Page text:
Background: Recurrent abdominal pain (RAP) is common in childhood, affecting approximately 12% of children and adolescents. Children with RAP tend to experience impairments in functioning, such as increased school absences, anxiety and depression. Methods: The current study investigated the potential influences on the relation between functional disability and RAP in 100 school-aged children. A series of hierarchical regression analyses were conducted to test two models: main effects and moderation of the relation between abdominal pain symptoms, child anxiety, child depression, maternal emotional distress, maternal encouragement of child illness behaviour and functional disability. Results: The results indicated support for abdominal pain symptoms and child depression in predicting functional disability. The results also indicated that child anxiety and child depression each moderated the relation between pain symptoms and functional disability. Conclusions: Implications of the findings are discussed in terms of potential influences on the development of functional disability in youth.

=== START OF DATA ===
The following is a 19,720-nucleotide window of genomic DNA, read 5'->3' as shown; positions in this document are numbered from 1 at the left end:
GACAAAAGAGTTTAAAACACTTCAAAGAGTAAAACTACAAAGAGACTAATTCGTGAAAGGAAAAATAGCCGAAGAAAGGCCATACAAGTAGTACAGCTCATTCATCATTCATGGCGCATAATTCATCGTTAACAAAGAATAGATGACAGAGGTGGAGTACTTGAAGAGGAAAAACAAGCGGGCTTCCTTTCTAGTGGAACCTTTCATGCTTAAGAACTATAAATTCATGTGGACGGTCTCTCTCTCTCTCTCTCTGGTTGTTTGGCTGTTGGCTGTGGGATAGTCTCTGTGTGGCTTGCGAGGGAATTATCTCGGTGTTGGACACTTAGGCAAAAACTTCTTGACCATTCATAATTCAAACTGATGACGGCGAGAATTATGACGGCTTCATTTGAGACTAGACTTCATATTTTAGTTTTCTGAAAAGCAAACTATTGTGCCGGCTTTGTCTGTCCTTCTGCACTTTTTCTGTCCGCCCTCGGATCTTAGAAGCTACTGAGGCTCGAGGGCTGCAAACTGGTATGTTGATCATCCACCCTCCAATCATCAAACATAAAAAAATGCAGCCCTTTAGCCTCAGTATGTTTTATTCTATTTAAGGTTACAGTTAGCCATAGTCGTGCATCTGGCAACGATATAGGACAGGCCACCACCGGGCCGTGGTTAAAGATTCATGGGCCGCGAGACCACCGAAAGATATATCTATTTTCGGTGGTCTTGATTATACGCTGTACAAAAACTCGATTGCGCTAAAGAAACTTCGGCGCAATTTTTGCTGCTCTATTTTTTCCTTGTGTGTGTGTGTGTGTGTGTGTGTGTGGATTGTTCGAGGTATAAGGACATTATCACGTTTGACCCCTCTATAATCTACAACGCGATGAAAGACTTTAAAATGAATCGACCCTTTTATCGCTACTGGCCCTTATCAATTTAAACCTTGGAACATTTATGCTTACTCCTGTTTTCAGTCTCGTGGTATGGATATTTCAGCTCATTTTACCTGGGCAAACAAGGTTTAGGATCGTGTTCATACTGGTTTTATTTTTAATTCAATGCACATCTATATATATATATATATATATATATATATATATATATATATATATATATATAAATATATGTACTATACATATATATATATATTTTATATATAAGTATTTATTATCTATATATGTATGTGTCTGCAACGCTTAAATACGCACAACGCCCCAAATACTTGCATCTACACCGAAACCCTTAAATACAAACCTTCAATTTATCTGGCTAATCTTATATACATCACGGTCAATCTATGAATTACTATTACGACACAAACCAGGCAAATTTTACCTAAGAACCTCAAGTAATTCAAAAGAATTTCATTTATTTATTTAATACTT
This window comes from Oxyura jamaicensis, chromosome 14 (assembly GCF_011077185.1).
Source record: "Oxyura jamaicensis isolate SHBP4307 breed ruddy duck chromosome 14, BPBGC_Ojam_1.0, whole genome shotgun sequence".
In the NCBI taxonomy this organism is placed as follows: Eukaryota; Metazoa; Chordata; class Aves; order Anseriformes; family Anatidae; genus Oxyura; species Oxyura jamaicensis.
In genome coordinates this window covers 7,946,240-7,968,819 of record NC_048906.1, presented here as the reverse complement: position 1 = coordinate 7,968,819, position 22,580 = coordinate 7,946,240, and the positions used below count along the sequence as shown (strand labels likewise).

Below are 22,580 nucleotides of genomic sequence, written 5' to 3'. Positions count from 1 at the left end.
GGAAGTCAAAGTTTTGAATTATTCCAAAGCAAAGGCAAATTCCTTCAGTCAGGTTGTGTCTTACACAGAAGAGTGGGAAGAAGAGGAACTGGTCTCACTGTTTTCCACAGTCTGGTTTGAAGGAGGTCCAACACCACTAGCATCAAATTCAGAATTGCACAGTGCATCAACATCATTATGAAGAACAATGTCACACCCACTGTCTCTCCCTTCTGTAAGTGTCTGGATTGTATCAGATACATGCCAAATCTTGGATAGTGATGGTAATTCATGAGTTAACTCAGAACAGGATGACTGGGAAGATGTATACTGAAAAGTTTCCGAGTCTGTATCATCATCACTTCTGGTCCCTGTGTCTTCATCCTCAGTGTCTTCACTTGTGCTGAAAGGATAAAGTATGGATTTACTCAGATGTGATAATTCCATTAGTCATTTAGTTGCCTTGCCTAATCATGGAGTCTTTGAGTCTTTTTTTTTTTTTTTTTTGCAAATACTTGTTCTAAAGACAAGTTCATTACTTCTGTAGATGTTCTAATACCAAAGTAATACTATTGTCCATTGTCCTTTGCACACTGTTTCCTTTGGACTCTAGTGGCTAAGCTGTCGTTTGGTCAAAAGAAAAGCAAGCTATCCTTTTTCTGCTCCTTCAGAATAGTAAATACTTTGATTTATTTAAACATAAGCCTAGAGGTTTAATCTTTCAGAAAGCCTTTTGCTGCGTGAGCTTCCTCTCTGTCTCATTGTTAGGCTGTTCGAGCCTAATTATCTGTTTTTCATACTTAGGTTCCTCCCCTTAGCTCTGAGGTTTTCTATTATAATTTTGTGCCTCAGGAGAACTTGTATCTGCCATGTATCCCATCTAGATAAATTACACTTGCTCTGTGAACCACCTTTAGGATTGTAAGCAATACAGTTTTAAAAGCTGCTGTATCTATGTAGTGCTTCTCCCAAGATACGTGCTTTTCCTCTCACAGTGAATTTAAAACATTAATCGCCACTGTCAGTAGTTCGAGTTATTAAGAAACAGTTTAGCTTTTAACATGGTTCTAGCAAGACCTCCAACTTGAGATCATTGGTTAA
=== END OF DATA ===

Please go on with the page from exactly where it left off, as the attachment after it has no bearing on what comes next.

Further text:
All Science Journal Classification (ASJC) codes
- Pediatrics, Perinatology, and Child Health
- Developmental and Educational Psychology
- Public Health, Environmental and Occupational Health